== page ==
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Facebook Awards $100,000 to White-Hat Hackers

Facebook Awards $100,000 to White-Hat Hackers

by Samburaj DasAugust 13, 2015

facebook likeFacebook’s ‘Internet Defense Prize’, a cash prize of $100,000 was awarded to a team of security researchers who discovered new browser-based vulnerabilities and devised a detection method corresponding to the vulnerabilities.

A team of Georgia Tech security researchers were awarded a $100,000 prize by Facebook on Wednesday night. The researchers had discovered a new category of vulnerabilities directly related to browser-based memory corruption and furthermore, ably developed a technique to detect such vulnerabilities. With the award, Facebook’s grant is now on equal footing with Microsoft’s own six-figure bounty program that rewards security researchers for discovering mitigation bypasses and devising techniques for those bypasses.

The cash prize is a part of Facebook’s “Internet Defense Prize”, handed out at the USENIZ Security Symposium in Washington, D.C. and significantly, the payout has doubled from last year’s inaugural payout of $50,000.

The award is issued in recognition of cybersecurity research in the areas of cyber defenses and protection, according to Facebook.

“As before(the previous inaugural year), we wanted the Internet Defense Prize to go to researchers who could combine a working prototype with significant contributions to the security of the Internet—particularly in the areas of protection and defense. We all benefit from this kind of work—a large part of why Facebook has been successful in serving nearly 1.5 billion people is because we have been quick to introduce and adopt categories of systems and frameworks that prevent whole classes of vulnerabilities at once. As an industry, we need to invest in those kinds of solutions that scale,” said Ioannis Papagiannis, a security engineering manager at Facebook in a blog post.

“Security research, in general, celebrates offensive research and less attention is paid to people doing the nitty-gritty work required to keep systems safe and whole classes of vulnerabilities less likely to occur,” added Papagiannis.

We look at work targeting meaningful bugs affecting a lot of people on the Internet.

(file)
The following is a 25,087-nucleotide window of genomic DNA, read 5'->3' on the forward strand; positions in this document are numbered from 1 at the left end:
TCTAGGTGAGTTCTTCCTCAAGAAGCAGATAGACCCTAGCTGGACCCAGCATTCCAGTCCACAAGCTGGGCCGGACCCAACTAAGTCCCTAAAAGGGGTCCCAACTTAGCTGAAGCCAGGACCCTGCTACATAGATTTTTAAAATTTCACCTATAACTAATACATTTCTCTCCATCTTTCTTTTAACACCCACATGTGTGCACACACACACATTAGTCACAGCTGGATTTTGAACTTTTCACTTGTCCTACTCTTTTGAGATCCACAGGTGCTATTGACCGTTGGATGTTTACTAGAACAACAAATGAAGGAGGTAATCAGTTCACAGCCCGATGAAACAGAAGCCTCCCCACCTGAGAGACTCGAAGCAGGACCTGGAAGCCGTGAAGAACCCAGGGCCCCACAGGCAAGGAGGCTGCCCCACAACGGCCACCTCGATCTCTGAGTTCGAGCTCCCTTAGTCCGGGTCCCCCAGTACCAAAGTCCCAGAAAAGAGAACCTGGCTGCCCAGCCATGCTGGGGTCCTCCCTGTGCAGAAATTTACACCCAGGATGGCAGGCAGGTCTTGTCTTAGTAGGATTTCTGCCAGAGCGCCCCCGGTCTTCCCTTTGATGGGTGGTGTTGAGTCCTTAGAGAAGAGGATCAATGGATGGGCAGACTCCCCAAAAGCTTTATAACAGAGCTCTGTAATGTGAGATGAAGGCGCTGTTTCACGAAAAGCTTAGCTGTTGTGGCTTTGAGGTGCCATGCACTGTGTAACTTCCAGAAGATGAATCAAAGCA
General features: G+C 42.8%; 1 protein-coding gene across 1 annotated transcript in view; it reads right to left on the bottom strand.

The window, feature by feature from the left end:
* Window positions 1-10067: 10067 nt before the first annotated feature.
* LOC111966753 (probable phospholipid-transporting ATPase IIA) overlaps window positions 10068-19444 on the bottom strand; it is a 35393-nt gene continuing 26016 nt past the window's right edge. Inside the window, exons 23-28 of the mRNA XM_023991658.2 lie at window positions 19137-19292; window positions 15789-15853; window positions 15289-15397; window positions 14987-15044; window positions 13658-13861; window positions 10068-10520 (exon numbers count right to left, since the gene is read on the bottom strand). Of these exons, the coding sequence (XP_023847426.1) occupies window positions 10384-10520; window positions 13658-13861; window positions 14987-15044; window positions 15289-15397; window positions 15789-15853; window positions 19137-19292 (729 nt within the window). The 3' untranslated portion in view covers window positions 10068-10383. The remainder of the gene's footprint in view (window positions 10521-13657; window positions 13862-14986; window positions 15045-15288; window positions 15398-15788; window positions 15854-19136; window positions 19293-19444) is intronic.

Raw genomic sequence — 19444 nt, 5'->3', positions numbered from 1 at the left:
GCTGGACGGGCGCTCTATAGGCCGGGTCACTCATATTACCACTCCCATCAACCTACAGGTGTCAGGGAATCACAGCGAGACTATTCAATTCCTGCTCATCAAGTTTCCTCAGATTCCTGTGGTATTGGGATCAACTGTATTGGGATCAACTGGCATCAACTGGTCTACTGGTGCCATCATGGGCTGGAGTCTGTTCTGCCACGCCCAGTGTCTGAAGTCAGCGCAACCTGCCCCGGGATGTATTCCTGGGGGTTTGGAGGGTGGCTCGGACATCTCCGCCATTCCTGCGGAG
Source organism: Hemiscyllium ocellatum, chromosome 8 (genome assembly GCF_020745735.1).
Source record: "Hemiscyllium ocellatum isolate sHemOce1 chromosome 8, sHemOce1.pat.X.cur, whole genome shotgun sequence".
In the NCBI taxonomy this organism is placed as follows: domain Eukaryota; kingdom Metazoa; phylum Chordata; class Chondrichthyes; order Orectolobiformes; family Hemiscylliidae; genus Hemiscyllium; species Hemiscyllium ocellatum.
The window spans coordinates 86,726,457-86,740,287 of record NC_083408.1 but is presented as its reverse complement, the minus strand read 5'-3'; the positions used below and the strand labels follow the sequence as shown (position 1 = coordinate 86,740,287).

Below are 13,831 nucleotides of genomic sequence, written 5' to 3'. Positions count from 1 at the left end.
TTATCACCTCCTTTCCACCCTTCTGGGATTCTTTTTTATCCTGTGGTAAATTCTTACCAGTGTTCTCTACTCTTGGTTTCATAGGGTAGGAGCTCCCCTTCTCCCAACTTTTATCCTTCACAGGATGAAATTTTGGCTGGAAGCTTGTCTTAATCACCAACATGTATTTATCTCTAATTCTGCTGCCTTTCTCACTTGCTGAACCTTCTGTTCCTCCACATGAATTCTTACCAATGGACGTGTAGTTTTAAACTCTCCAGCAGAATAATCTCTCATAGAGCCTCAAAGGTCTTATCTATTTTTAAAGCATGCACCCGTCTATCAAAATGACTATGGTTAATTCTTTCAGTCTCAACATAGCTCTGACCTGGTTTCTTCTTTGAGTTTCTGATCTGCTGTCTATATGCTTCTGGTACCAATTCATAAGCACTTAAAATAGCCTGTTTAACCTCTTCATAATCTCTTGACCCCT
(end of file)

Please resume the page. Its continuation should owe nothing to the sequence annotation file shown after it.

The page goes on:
Vulnerabilities in C++ and a Brand New Detection Tool

ByoungyoungLee and Chengyu Song, along with professors Taesoo Kim and Wenke Lee are the winners of this year’s Internet Defense Prize. The group discovered a new class of C++ vulnerabilities that are browser-based and also developed CaVeR, a runtime based bad-casting detection tool. The findings and introduction of the new tool are further detailed in their paper, “Type Casting Verification: Stopping an Emerging Attack Vector.”

In describing their detection tool CaVeR, the researchers wrote, “It performs program instrumentation at compile time and uses a new runtime type tracing mechanism—the type hierarchy table—to overcome the limitation of existing approaches and efficiently verify type casting dynamically.”

The tool has already benefited the security community. Security researchers making use of the tool have discovered:

  • Two vulnerabilities in Mozilla’s popular Firefox browser.
  • Another nine vulnerabilities were discovered in libstdc++, the C++ library used in Google’s Chrome browser.

Crucially, the vulnerabilities discovered in both browsers have since been patched, thanks to the discovery efforts of CaVeR.

“They are targeting a real-world security problem that has been used to attack high-profile vulnerabilities,” Papagiannis noted, pointing to a 2013 Chrome type confusion exploit. “This addresses an important problem,” he added, stressing that Facebook’s hopes are to incentivize the researchers with the reward money in order to enable them to continue working on CaVeR and push for the means to make the discovery tool more accessible and reusable on a wider scale.

Images from Shutterstock.

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